http://jonova.s3.amazonaws.com/graphs/maps/australia-map-heat-waves.gif

      showing some of the old historic temperatures that the BoM has now removed from the record and homogenised.

      These are the best data we have for that period and while they may not be exact, they are far better than proxies that are used to replace them.

      Now you remove them too.

      Is this because they defy the AGW argument or just because they are not "scientific" enough?

      It looks like book burning to me.

      Please explain.

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    15. Jim Inglis

      retired

      In reply to Chris O'Neill

      Once again you show your inability to understand simple facts.

      That graph clearly shows that while more intense cyclones are increasing very slightly, the NET energy of ALL cyclones, or ACE, is reducing considerably more.

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    16. Cory Zanoni

      Community Manager at The Conversation

      In reply to Jim Inglis

      That post was deleted because it seem off-topic and didn't add anything constructive to the thread re: Hobart's past weather, the impact cyclones have on it and how that's changed.

      I assume that graphic was made by Jo Nova for a particular post and not released without context or argument. A link to that post so people can read her analysis/justification/ect. would be better data 'for that period' than a context-less image.

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    17. Jim Inglis

      retired

      In reply to Cory Zanoni

      Cory, I should have added that it was in response to John's comment below re temperatures in Hobart never reaching 40c in the past.

      I was suggesting that if those mainland temps can be removed, why can't Hobart's?

      Very much in context.

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    18. Mike Hansen

      Mr.

      In reply to Jim Inglis

      @Inglis continues to smear the BOM.

      His claim that the BOM has removed temperatures from the record is a lie.

      The BOM has created the ACORN-SAT temperature series to allow consistent comparison over time. With over a century of temperature measurement, it is inevitable that monitoring stations change location, stations that were once in the country become urbanised, the time of observations change, measuring techniques change. The homogenisation techniques used are extensively documented and…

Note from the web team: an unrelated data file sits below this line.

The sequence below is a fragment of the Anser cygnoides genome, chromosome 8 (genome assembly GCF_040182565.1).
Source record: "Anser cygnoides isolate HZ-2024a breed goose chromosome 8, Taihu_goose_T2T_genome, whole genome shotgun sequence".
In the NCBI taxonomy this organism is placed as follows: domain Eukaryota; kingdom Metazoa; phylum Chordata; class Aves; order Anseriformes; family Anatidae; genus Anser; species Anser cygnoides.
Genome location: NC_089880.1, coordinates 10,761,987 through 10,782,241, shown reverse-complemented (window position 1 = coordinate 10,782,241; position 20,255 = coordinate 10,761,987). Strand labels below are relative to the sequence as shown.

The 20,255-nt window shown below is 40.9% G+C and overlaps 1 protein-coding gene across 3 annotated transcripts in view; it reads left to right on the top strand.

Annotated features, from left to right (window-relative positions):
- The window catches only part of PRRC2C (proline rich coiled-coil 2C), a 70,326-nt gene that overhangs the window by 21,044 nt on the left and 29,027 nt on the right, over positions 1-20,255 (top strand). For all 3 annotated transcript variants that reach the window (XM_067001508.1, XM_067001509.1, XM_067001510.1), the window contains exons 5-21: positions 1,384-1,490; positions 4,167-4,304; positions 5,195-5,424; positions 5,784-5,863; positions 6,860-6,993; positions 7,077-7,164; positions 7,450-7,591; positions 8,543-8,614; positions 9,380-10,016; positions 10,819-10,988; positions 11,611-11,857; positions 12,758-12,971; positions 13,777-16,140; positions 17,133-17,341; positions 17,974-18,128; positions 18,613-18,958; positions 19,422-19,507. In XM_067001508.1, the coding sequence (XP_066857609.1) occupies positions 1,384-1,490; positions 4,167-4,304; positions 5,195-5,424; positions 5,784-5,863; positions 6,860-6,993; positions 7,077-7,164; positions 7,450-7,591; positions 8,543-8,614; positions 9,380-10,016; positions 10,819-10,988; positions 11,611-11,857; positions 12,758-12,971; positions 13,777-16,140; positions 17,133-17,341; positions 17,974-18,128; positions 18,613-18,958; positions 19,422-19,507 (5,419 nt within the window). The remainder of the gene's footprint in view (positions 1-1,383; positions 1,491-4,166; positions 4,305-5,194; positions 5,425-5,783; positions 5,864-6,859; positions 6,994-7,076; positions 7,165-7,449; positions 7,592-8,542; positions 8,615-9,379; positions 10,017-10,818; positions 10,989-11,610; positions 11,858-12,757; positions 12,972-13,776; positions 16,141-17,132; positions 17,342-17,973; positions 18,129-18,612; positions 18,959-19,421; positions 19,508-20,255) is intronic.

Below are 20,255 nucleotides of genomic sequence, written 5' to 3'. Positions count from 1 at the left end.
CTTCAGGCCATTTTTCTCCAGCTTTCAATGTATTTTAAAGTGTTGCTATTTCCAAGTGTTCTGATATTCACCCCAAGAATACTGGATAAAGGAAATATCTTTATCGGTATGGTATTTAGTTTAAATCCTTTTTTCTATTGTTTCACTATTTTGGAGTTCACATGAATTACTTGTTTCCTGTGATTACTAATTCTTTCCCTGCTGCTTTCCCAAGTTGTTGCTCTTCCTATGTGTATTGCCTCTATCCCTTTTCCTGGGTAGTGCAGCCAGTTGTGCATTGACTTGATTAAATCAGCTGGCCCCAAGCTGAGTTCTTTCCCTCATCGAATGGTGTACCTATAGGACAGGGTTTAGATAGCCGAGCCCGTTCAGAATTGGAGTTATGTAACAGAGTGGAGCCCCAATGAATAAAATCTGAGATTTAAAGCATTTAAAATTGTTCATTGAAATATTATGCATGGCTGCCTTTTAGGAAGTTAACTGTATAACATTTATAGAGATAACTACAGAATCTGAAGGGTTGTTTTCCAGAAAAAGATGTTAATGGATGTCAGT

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    19. Mike Hansen

      Mr.

      In reply to Jim Inglis

      @Inglis

      " the last 40 years are showing fewer and LESS intense cyclones."
      https://theconversation.com/tropical-cyclone-frequency-falls-to-centuries-low-in-australia-but-will-the-lull-last-20814#comment_299179

      When pointed out to him that his graph did not support that claim, Inglis who would struggle to lie straight in bed pretends he never claimed that.

      "That graph clearly shows that while more intense cyclones are increasing very slightly..."

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    20. Mike Hansen

      Mr.

      In reply to Jim Inglis

      "I was suggesting that if those mainland temps can be removed, why can't Hobart's?"

      More lies and smears from @Inglis unsupported by a shred of evidence.

      The unadjusted data for Hobart can be obtained from here.
      http://www.bom.gov.au/climate/data/index.shtml

      The data for the Hobart (Ellerslie Road) station goes back to 1882 although the BOM cautions against its use for analysis because prior to 1910, the readings were taken in non standard shelters.

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    21. Jim Inglis

      retired

      In reply to Cory Zanoni

      Cory, following MH's unremoved, rantings below, can you now see the context?

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    22. Chris O'Neill

      Retired Way Before 70

      In reply to Jim Inglis

      "you show your inability to understand"

      Once again Inglis is the master of irony.

      Since when does "frequency" mean the same as "accumulated energy"?

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    23. Jim Inglis

      retired

      In reply to Mike Hansen

      Thanks for that link.

      It provides that "shred of evidence" you claim is lacking and validates exactly what I was claiming.

      It shows that 40c was exceeded a few times in their very limited records of the 19thc in Hobart, towards the end of the century when Stevenson screens were very likely in use:

      Hobart Ellerslie Rd 94029

      1897 40.6c 9 Jan
      1899 40.1c 12 Feb
      1900 40.6c 1 Jan

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    24. Felix MacNeill

      Environmental Manager

      In reply to Mark Pollock

      I see you've decided to switch to vaudeville, Mark. To raise a pseudo scandal that has been repeatedly disproven by numerous professional, disinterested investigations merely demostrated your refusal to deal with evidence.

      Please at least waste our time with some novel nonsense.

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    25. Chris O'Neill

      Retired Way Before 70

      In reply to Jim Inglis

      "showing some of the old historic temperatures"